When I started planning for our study into Fibonacci, I really struggled. Not with the maths of his number sequence, but with the why’s of teaching them. The whole rabbit problem seemed convoluted fantasy, based on assumptions. Maths, in the main, isn’t based on assumptions but fact. I read our selection of books before handing them over to the children, and at the end of each reading my immediate reaction was ‘eh?’. I didn’t get it. I didn’t see its significance. And if I didn’t, how on earth could I teach the children?
I had been really looking forward to exploring Fibonacci with the children, but now I was growing nervous. What could I teach them, when I didn’t get it myself? I guess, though, the key word here is explore. Maybe I didn’t need to know in advance. Maybe we could explore together. It didn’t sit well, this ‘winging it’ with maths. I have two daughters for whom maths is very hard. I needed to understand, surely, to help them understand?
I decided to begin from a place I was comfortable with teaching – facts about the mathematician known to us as Fibonacci. Hopefully, I’d figure it out.
Fibonacci the Man
Fibonacci, known to his friends and family as Leonardo Pisano, is most well-known for a sequence of numbers he demonstrated using a rabbit’s mating pattern. Bizarrely, it is this sequence of numbers which shot him to fame even though it was he who first wrote about the replacement of the Roman-numeral system with our Hindu-Arabic place value, decimal system in his book, Liber Abaci. He was also the man responsible for the placement of a line in between two numbers to denote a fraction. These two ‘inventions’ seem to be far more important than a series of numbers.
Blockhead is all about the life of Fibonacci, from his childhood onwards. It is a beautifully illustrated book, and to be honest, probably the only book you need to read with regards to studying Fibonacci’s numbers. However, I always work under the premise of why read one book when you can read many. So we did.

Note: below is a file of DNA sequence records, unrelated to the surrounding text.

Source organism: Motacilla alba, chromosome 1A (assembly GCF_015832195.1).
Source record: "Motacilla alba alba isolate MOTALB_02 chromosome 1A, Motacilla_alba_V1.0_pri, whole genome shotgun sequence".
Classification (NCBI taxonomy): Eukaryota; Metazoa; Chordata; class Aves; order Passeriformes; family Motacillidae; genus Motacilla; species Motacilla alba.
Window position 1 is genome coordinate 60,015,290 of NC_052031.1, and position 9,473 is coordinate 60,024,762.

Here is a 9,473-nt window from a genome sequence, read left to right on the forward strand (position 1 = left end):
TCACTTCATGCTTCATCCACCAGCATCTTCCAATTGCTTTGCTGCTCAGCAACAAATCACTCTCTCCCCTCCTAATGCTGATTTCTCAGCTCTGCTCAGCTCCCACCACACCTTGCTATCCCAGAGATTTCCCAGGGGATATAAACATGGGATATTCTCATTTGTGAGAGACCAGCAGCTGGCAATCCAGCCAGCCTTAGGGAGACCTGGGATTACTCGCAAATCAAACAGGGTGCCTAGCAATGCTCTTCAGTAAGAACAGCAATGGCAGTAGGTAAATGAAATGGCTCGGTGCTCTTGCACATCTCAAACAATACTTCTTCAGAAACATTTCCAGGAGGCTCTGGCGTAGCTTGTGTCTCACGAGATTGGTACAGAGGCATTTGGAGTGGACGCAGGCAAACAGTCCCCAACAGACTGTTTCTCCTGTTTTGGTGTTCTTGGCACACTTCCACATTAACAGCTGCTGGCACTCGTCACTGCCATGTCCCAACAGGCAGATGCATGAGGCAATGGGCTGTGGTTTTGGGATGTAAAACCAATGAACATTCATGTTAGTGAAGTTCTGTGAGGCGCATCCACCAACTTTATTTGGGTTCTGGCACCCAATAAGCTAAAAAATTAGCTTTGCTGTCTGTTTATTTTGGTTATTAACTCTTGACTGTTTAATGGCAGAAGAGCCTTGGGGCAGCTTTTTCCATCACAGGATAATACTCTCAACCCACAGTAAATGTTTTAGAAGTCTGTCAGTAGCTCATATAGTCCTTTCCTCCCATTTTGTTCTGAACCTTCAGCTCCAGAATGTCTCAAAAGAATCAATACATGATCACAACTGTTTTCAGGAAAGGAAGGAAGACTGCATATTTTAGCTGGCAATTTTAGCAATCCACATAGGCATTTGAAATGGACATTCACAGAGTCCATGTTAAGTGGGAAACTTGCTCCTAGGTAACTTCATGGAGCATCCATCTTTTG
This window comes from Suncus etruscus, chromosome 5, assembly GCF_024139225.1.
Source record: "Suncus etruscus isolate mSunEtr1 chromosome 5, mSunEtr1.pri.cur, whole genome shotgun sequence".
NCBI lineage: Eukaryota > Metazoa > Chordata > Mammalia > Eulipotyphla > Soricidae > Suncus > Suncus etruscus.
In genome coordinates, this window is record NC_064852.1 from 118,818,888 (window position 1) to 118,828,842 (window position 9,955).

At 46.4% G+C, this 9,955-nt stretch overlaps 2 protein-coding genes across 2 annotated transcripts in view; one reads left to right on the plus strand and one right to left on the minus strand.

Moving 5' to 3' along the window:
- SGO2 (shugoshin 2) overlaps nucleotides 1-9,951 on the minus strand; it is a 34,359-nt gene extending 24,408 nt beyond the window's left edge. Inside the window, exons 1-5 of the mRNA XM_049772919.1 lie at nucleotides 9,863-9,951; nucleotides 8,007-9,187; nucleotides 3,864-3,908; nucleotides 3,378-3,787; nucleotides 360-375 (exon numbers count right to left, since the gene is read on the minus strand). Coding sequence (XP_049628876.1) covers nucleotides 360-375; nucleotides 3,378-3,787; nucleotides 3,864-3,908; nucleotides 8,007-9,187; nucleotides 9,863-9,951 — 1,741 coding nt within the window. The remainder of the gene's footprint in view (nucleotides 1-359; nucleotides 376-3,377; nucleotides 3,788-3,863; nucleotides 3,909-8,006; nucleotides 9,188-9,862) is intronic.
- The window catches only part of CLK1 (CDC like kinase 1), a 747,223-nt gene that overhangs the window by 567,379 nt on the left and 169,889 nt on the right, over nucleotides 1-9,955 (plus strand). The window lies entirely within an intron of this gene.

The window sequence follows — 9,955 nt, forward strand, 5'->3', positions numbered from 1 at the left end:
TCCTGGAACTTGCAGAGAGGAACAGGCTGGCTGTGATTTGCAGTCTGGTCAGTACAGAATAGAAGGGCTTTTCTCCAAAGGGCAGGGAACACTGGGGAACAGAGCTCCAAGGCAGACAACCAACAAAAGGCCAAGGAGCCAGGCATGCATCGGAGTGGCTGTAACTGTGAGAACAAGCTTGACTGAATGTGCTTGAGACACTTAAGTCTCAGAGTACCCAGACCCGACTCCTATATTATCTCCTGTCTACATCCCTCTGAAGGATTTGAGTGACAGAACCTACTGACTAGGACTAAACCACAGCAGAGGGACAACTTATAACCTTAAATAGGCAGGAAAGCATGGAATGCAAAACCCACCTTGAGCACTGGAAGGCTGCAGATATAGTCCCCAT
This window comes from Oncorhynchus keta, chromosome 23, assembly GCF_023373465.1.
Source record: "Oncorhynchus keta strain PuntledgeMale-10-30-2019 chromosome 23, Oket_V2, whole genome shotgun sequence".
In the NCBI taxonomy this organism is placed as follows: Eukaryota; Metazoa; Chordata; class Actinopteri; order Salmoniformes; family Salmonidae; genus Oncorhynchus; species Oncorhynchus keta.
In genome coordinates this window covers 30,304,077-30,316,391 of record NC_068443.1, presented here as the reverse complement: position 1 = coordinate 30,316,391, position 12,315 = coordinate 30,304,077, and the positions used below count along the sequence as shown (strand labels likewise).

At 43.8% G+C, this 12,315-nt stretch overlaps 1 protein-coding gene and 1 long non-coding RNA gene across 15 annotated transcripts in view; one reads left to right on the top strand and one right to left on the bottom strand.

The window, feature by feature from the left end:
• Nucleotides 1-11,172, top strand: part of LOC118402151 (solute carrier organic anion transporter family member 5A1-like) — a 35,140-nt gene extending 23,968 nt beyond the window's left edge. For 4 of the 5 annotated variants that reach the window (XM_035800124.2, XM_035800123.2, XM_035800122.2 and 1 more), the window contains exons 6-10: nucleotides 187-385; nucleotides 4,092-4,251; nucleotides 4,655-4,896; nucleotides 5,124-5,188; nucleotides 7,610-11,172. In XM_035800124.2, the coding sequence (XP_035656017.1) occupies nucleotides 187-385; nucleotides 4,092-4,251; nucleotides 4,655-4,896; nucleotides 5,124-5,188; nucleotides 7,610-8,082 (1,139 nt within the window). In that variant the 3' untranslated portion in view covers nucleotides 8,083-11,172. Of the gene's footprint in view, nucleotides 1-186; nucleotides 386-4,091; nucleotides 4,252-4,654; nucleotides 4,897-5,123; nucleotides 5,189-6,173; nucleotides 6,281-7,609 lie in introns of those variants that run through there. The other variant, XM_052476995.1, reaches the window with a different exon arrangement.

Blockhead was the last book to arrive in the post and I think had I read this one first I maybe would have ‘got it’ quicker. Unfortunately, it literally arrived this morning. The thing I liked most about this book was seeing how, from the time he was a young lad, Fibonacci saw the world in terms of numbers. He questioned everything. I think if you want to see what ‘living maths’ really looks like, it is shown through his life. The inquisitiveness, the learning from those more knowledgeable than he, learning from the past, from nature and from the patterns all around him.
Fibonacci’s number sequence
The above book also explains very well how this sequence is obtained using Fibonacci’s own method of breeding rabbits and both my younger children and my older children enjoyed this one.
The sequence is as follows:
0, 1, 1, 2, 3, 5, 8, 13……..and it continues with the next number being the sum of the two preceding numbers.
The following is an extract from Fibonacci’s book, Liber Abaci, where he sets himself a problem and then solves it:
How Many Pairs of Rabbits Are Created by One Pair in One Year
A certain man had one pair of rabbits together in a certain enclosed place, and one wishes to know how many are created from the pair in one year when it is the nature of them in a single month to bear another pair, and in the second month those born to bear also.